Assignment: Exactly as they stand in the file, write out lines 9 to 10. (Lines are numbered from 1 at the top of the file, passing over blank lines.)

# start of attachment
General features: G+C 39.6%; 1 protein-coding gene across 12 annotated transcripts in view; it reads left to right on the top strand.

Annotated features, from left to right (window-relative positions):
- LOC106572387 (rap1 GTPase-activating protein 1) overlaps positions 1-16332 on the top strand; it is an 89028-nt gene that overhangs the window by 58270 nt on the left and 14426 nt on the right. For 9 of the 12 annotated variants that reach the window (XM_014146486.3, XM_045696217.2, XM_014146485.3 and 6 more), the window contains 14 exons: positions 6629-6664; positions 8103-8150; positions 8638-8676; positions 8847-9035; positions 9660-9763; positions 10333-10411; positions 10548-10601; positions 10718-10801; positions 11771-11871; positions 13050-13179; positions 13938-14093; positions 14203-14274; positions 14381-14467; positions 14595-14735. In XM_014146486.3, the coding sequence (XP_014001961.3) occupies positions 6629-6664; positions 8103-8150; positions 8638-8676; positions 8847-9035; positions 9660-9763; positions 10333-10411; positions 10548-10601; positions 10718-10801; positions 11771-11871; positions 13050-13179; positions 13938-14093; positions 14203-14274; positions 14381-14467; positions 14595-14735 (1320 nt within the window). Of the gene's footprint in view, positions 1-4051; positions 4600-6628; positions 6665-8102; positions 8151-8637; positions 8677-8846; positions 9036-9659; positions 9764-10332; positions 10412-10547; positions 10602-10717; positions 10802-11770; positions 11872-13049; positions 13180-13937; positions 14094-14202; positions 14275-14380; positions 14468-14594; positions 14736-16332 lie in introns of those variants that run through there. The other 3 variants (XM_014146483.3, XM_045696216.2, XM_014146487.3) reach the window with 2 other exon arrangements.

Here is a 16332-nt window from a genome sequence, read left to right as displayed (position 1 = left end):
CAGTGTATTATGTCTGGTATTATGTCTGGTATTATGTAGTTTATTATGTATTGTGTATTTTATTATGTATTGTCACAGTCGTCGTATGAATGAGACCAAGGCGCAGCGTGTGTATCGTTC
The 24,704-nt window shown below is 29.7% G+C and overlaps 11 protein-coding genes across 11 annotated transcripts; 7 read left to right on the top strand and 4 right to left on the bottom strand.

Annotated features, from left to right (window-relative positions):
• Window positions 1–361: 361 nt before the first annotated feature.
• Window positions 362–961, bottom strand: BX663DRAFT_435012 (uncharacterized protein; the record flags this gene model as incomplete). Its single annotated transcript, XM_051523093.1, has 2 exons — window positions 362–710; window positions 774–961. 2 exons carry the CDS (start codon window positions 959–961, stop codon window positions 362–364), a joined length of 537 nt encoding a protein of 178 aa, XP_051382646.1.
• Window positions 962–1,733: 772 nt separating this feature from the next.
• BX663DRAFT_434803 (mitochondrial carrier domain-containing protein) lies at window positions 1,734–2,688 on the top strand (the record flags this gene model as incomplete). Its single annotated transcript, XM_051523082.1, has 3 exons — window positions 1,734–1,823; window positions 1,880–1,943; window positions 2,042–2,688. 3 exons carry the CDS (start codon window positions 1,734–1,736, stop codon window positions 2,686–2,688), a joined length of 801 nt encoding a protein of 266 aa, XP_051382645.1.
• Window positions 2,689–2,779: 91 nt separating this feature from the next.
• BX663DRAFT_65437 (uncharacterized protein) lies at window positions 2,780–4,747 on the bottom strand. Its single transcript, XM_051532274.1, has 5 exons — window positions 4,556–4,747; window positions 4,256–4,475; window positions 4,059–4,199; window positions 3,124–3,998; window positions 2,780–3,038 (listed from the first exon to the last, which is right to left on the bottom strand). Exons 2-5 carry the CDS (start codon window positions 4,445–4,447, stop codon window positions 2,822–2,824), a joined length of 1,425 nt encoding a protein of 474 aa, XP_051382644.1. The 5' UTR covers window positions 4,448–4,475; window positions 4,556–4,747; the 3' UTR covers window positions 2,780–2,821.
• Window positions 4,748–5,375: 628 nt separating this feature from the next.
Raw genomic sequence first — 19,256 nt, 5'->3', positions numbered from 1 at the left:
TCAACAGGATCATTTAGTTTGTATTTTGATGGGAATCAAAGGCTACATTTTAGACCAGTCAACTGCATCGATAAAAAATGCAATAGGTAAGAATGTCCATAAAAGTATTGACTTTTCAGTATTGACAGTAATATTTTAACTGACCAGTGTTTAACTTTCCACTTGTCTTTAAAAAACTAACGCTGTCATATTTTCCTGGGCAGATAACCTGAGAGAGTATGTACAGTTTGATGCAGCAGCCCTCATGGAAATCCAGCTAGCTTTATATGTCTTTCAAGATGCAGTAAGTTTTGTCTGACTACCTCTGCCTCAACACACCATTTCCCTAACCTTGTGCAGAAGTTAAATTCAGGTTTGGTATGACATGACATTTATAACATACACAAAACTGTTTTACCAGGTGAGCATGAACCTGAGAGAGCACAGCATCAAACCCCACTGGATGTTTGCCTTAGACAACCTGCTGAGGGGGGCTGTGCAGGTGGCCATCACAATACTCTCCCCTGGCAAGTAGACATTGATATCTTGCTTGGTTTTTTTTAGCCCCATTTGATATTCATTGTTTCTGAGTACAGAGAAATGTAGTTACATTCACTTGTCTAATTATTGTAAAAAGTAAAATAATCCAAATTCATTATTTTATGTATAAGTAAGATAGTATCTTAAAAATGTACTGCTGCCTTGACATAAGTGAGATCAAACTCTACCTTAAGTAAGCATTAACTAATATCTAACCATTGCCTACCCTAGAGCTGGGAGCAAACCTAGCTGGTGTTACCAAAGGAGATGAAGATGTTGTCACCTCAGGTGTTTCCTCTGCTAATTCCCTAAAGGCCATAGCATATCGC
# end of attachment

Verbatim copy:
• Window positions 362–961, bottom strand: BX663DRAFT_435012 (uncharacterized protein; the record flags this gene model as incomplete). Its single annotated transcript, XM_051523093.1, has 2 exons — window positions 362–710; window positions 774–961. 2 exons carry the CDS (start codon window positions 959–961, stop codon window positions 362–364), a joined length of 537 nt encoding a protein of 178 aa, XP_051382646.1.
• Window positions 962–1,733: 772 nt separating this feature from the next.